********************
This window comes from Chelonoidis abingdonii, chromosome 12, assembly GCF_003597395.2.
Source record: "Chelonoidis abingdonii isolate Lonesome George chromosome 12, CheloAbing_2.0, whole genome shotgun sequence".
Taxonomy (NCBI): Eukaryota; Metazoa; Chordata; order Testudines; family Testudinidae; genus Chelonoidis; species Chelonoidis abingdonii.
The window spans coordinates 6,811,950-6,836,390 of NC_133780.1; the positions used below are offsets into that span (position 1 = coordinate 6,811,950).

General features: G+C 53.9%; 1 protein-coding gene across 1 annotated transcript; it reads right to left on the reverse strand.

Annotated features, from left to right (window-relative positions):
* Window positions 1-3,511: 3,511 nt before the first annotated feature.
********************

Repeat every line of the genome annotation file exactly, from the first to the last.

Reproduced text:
This window comes from Chelonoidis abingdonii, chromosome 12, assembly GCF_003597395.2.
Source record: "Chelonoidis abingdonii isolate Lonesome George chromosome 12, CheloAbing_2.0, whole genome shotgun sequence".
Taxonomy (NCBI): Eukaryota; Metazoa; Chordata; order Testudines; family Testudinidae; genus Chelonoidis; species Chelonoidis abingdonii.
The window spans coordinates 6,811,950-6,836,390 of NC_133780.1; the positions used below are offsets into that span (position 1 = coordinate 6,811,950).

General features: G+C 53.9%; 1 protein-coding gene across 1 annotated transcript; it reads right to left on the reverse strand.

Annotated features, from left to right (window-relative positions):
* Window positions 1-3,511: 3,511 nt before the first annotated feature.